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Transmission of Action Potential from Node to Node to Node Practice

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Review for Second Exam Fall 2017
1. As you go over these questions, which follow fairly closely with the DQs, power point slides,
and lectures, make sure you answer the questions I posed in class on the ppt slides you have.
Many of those are re-asked here, but possibly in a slightly different manner. But, if I posed a
question in lecture and thought it was important enough to put in your power point slides, then
it is worthy of review. Hopefully, you have already answered those questions.
2. Know these terms and be able to use them (put them together!): axon, dendrite, resting
potential, cell body, collaterals, myelin sheath, nodes of Ranvier, action potential, graded
potential, threshold, pre- and post-synaptic membrane, depolarization, hyperpolarization,
synaptic transmission, IPSP’s; EPSP’s, saltatory conduction transmission of the action
potential from node to node to node, nodes of Ranvier, temporal summation, spatial
summation, integration of signals, neurotransmitter, recruitment, motor neuron pool,
myelin, sensory neurons, motor neurons, interneurons, dorsal root ganglia, ventral horn, and
neuromuscular junction.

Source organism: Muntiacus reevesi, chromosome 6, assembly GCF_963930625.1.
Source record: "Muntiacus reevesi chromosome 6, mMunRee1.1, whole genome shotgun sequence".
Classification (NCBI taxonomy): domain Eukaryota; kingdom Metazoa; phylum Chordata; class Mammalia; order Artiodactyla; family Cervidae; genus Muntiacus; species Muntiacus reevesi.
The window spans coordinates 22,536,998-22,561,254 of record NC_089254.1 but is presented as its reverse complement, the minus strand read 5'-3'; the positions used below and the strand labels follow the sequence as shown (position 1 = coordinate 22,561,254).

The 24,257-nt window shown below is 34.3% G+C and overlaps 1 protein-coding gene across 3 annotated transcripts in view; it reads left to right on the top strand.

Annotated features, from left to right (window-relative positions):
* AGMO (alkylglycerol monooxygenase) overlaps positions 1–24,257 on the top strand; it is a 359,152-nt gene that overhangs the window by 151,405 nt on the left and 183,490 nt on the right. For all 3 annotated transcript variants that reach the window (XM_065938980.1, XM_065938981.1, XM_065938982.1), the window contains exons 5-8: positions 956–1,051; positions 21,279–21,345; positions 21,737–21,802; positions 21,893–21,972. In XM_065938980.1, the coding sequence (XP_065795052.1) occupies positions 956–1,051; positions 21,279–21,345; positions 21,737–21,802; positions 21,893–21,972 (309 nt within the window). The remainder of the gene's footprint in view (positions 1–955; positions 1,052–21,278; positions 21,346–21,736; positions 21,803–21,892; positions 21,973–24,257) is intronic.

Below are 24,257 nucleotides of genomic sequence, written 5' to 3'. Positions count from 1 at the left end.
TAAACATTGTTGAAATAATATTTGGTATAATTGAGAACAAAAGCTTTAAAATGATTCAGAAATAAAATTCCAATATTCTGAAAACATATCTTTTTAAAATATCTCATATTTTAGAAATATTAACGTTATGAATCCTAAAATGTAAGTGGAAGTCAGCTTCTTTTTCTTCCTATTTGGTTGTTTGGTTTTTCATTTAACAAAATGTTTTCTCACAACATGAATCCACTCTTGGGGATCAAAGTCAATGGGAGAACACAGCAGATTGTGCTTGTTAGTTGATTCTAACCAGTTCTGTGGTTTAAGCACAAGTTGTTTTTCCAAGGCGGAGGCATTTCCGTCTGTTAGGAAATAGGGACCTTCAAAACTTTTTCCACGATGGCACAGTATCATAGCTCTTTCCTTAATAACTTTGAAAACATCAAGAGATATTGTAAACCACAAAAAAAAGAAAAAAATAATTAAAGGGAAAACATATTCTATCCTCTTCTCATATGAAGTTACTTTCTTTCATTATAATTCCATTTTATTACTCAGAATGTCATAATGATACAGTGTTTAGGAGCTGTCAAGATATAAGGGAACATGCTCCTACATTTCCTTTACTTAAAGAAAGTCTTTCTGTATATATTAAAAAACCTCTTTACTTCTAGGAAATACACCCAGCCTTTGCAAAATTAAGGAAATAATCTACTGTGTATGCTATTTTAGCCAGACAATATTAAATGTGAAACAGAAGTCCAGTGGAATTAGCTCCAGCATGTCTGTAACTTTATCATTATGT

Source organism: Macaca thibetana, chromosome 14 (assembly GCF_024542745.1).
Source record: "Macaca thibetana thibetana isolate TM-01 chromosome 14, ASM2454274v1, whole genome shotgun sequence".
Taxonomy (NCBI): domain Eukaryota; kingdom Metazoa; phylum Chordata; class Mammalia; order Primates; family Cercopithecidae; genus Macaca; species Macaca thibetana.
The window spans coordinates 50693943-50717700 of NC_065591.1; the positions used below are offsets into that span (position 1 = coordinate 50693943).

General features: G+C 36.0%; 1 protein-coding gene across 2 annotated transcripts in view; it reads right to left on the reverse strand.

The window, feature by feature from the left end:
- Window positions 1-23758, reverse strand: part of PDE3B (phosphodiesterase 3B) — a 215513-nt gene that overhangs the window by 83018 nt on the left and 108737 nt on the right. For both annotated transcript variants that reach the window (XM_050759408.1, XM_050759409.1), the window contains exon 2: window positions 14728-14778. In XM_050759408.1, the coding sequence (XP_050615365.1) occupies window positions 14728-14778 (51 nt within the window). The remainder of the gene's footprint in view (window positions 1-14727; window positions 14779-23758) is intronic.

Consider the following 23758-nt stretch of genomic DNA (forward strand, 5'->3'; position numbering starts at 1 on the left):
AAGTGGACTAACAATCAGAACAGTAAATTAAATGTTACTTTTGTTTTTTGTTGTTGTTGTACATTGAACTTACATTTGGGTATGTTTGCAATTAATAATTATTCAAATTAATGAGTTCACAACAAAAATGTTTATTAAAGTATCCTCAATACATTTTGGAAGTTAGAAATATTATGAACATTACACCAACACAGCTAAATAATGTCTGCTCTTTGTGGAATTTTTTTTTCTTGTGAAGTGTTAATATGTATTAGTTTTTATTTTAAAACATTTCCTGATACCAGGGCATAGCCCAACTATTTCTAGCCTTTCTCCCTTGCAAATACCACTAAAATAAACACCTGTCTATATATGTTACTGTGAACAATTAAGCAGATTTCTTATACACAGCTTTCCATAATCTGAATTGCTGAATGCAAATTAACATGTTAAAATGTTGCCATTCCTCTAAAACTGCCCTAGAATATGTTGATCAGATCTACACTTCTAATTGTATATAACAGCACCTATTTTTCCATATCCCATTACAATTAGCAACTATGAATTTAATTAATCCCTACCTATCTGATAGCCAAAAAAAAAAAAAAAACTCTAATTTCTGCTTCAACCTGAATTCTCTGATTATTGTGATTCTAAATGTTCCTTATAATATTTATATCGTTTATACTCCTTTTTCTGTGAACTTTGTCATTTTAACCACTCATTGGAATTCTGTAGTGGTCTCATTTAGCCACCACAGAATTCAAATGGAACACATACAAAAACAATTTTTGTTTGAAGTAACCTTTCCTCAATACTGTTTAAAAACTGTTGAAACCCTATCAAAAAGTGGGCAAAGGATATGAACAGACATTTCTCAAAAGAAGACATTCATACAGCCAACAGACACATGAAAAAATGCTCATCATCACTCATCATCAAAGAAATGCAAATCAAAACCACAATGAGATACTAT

3. Be able to discuss how EPSPs and IPSPs influence the electrical potential of the motor
neuron pool and to determine whether an action takes place or not on a given motor unit.
Where do the EPSPS and IPSP’s come from that influence the motor neuron pools?
4. Why are interneurons in the spinal cord important? Help mediate spinal reflexes and
5. What are some examples of spinal level reflexes? How do we know that they are spinal level
and not brainstem or cerebellar level? (M1, M2, M3 loops) Can spinal level reflexes be
inhibited? Why? Why not? What mechanisms are involved? (Use terms from terms listed
above.) (This answer from early in this section and later in the section.)
6. What are CPG’s? What is the animal evidence for CPG’s? Is the evidence that they exist in
humans? If so, describe.
7. What is a motor unit (small vs. large)? How is force increased gradually? What determines
recruitment and the size principle? Threshold. How is control of a fine motor skill, like
surgery, accomplished and how does that differ from hammering a nail? Or throwing a shot
put? Fine motor skills will use smaller motor units while gross motor skills will use larger
motor units.
8. What is kinesthesis? How does it differ from proprioception? What are some ways
proprioception contributes to motor control? Which proprioceptors are more important for
kinesthesis?
9. Trace the path from the sensory receptor (such as GTO or muscle spindle) to the cerebral
cortex.
10. Know what these terms refer to: adequate stimulation, intensity coding, and sensory
adaptation. How do they contribute to utilizing sensory information in an effective manner?

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11. Describe what sensory receptors are involved in proprioception. What specific information
does each provide to the nervous system - i.e., identify what each receptor is most sensitive to
(its stimulation specific characteristic). (Include the vestibular apparatus!)
12. The vestibular systems functioning is important for what kind of motor tasks? What reflexes
are based on input from the vestibular system?
13. Be able to identify which sensory receptor is related to a specific situation for example,
which is firing more rapidly in the bicep while flexing the arm muscle spindles or GTO’s?